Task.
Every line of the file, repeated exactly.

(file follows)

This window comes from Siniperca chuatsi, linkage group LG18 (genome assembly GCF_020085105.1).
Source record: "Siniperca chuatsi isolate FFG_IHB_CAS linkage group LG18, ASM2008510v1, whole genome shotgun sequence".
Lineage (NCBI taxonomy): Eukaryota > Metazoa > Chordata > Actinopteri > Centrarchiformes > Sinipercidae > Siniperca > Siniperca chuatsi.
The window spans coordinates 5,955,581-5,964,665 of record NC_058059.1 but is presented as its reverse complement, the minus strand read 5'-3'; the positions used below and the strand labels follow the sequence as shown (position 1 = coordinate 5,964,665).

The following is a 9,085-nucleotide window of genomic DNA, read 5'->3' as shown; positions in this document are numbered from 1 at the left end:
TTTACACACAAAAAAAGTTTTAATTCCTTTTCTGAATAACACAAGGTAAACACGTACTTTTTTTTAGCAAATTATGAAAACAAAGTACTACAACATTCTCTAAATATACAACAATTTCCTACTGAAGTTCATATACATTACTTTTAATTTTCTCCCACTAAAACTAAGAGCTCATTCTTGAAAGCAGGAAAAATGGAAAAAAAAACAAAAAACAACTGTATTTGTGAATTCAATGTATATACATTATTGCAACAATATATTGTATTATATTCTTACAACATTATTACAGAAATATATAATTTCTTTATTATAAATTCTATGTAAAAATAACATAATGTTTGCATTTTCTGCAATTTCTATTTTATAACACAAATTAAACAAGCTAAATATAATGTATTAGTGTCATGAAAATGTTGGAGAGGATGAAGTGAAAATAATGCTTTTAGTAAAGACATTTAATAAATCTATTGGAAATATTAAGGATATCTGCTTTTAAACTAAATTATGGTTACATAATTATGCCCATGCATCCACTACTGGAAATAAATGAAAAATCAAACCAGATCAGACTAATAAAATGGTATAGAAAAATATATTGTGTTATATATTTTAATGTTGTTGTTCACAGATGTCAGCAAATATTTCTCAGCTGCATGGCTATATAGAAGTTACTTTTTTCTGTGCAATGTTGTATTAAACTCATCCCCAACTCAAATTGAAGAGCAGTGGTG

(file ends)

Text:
This window comes from Siniperca chuatsi, linkage group LG18 (genome assembly GCF_020085105.1).
Source record: "Siniperca chuatsi isolate FFG_IHB_CAS linkage group LG18, ASM2008510v1, whole genome shotgun sequence".
Lineage (NCBI taxonomy): Eukaryota > Metazoa > Chordata > Actinopteri > Centrarchiformes > Sinipercidae > Siniperca > Siniperca chuatsi.
The window spans coordinates 5,955,581-5,964,665 of record NC_058059.1 but is presented as its reverse complement, the minus strand read 5'-3'; the positions used below and the strand labels follow the sequence as shown (position 1 = coordinate 5,964,665).

The following is a 9,085-nucleotide window of genomic DNA, read 5'->3' as shown; positions in this document are numbered from 1 at the left end:
TTTACACACAAAAAAAGTTTTAATTCCTTTTCTGAATAACACAAGGTAAACACGTACTTTTTTTTAGCAAATTATGAAAACAAAGTACTACAACATTCTCTAAATATACAACAATTTCCTACTGAAGTTCATATACATTACTTTTAATTTTCTCCCACTAAAACTAAGAGCTCATTCTTGAAAGCAGGAAAAATGGAAAAAAAAACAAAAAACAACTGTATTTGTGAATTCAATGTATATACATTATTGCAACAATATATTGTATTATATTCTTACAACATTATTACAGAAATATATAATTTCTTTATTATAAATTCTATGTAAAAATAACATAATGTTTGCATTTTCTGCAATTTCTATTTTATAACACAAATTAAACAAGCTAAATATAATGTATTAGTGTCATGAAAATGTTGGAGAGGATGAAGTGAAAATAATGCTTTTAGTAAAGACATTTAATAAATCTATTGGAAATATTAAGGATATCTGCTTTTAAACTAAATTATGGTTACATAATTATGCCCATGCATCCACTACTGGAAATAAATGAAAAATCAAACCAGATCAGACTAATAAAATGGTATAGAAAAATATATTGTGTTATATATTTTAATGTTGTTGTTCACAGATGTCAGCAAATATTTCTCAGCTGCATGGCTATATAGAAGTTACTTTTTTCTGTGCAATGTTGTATTAAACTCATCCCCAACTCAAATTGAAGAGCAGTGGTG